In response to the lawsuit, on May 4, 2018, Shopoff filed an "Anti-SLAPP Motion to Dismiss" pursuant to the TCPA. Shopoff argued Atrium's theory of participatory liability was based on an email Shopoff's attorney had sent to First American, informing First American that the arbitration award would be "challenged in Sta[t]e District Court" and directing First American to "not release any funds until you have a final, nonappealable [judgment] from a court of last resort." Thus, Shopoff argued the TCPA applied because Atrium's claims against it related to Shopoff's right to petition. Further, Shopoff argued that Atrium cannot meet its burden of showing a prima facie case on the element of damages because its claims are barred by the economic loss rule.[5] On July 18, 2018, the trial court denied Shopoff's motion to dismiss pursuant to the TCPA. Shopoff then filed this accelerated appeal.

         Motion to Dismiss Under the Texas Citizens Participation Act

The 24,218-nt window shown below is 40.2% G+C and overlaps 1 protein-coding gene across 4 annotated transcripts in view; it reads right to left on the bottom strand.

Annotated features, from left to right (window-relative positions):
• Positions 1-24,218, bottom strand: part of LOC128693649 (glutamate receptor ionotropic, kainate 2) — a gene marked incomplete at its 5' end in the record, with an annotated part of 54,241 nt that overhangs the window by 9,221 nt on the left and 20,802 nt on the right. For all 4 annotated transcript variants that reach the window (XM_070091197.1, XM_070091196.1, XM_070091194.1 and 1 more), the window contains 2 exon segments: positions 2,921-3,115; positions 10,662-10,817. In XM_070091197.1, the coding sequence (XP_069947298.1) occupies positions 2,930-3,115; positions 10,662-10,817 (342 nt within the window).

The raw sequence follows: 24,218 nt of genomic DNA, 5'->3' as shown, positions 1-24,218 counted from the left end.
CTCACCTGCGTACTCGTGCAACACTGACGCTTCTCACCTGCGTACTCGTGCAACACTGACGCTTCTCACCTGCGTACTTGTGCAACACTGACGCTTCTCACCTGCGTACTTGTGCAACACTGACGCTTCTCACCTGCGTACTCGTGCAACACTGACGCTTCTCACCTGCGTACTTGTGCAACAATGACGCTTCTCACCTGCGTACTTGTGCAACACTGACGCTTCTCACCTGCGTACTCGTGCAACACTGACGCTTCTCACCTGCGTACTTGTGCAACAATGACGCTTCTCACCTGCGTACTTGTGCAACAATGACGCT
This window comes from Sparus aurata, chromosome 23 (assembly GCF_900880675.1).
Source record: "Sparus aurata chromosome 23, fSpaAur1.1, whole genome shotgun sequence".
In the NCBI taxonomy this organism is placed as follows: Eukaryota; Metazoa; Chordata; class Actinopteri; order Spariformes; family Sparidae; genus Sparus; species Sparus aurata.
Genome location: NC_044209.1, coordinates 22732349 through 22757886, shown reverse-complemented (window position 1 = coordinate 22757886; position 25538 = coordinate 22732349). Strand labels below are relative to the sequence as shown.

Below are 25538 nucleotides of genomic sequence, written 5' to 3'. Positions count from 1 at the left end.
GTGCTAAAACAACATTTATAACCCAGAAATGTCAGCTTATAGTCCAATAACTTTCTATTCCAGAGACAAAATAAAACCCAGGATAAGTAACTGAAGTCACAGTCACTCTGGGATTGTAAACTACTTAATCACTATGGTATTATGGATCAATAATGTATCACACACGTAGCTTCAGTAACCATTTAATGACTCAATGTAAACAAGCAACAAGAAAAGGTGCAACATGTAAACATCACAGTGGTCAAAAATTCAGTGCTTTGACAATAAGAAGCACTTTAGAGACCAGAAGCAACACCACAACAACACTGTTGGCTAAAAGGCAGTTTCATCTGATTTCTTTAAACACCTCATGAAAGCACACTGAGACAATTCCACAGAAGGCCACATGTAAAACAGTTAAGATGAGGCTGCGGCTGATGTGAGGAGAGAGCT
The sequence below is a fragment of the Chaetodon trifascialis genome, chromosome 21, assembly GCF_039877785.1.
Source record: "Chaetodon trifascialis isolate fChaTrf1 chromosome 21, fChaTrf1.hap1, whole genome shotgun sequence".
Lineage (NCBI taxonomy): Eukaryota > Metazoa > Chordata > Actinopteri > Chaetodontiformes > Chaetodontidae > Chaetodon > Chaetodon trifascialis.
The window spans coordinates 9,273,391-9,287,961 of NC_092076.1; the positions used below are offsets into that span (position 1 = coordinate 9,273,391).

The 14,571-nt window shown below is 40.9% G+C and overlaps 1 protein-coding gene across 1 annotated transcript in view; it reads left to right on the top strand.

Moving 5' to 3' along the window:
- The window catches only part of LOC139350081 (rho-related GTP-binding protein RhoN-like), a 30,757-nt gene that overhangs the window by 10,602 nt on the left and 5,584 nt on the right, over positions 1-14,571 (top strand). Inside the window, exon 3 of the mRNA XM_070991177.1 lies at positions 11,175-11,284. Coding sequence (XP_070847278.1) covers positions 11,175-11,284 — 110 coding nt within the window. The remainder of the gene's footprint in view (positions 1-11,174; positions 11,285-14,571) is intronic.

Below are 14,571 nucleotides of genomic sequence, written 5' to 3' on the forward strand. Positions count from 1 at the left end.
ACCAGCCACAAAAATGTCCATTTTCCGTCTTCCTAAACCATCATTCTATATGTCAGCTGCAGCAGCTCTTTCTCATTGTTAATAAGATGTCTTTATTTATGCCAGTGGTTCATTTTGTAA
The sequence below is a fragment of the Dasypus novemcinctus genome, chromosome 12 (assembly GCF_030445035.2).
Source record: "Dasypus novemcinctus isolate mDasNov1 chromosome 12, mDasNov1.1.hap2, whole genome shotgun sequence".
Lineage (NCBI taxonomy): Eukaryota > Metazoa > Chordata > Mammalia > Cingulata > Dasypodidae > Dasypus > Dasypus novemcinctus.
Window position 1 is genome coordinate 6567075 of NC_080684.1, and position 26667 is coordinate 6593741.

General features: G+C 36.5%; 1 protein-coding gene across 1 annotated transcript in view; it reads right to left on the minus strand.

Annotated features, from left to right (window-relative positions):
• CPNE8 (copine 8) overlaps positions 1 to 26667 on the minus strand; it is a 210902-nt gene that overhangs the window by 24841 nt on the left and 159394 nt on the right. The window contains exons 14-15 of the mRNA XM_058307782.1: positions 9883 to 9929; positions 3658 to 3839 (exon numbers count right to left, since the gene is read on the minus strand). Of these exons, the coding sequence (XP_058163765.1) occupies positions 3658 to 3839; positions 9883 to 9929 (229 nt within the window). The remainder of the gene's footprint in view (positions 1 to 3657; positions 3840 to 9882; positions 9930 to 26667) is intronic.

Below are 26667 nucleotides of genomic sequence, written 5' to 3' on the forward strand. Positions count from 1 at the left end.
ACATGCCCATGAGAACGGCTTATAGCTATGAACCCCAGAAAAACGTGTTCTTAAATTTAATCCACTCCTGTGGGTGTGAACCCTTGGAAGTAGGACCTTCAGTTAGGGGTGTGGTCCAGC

The TCPA's stated purpose is to "encourage and safeguard the constitutional rights of persons to petition, speak freely, associate freely, and otherwise participate in government to the maximum extent permitted by law and, at the same time, protect the rights of a person to file meritorious lawsuits for demonstrable injury." Tex. Civ. Prac. & Rem. Code Ann. § 27.002. In an aim to fulfill this purpose, the TCPA provides for dismissal of a "legal action" that "is based on, relates to, or is in response to a party's exercise of the right of free speech, right to petition, or right of association" unless the plaintiff establishes "by clear and specific evidence a prima facie case for each essential element of the claim in question." Id. §§ 27.003(a), 27.005(c). "Legal action" is defined as "a lawsuit, cause of action, petition, complaint, cross-claim, or counterclaim or any other judicial pleading or filing that requests legal or equitable relief." Id. § 27.001(6). "This undeniably broad definition appears to encompass any procedural vehicle for the vindication of a legal claim." State ex rel. Best v. Harper, 562 S.W.3d 1, 8 (Tex. 2018) (citation omitted).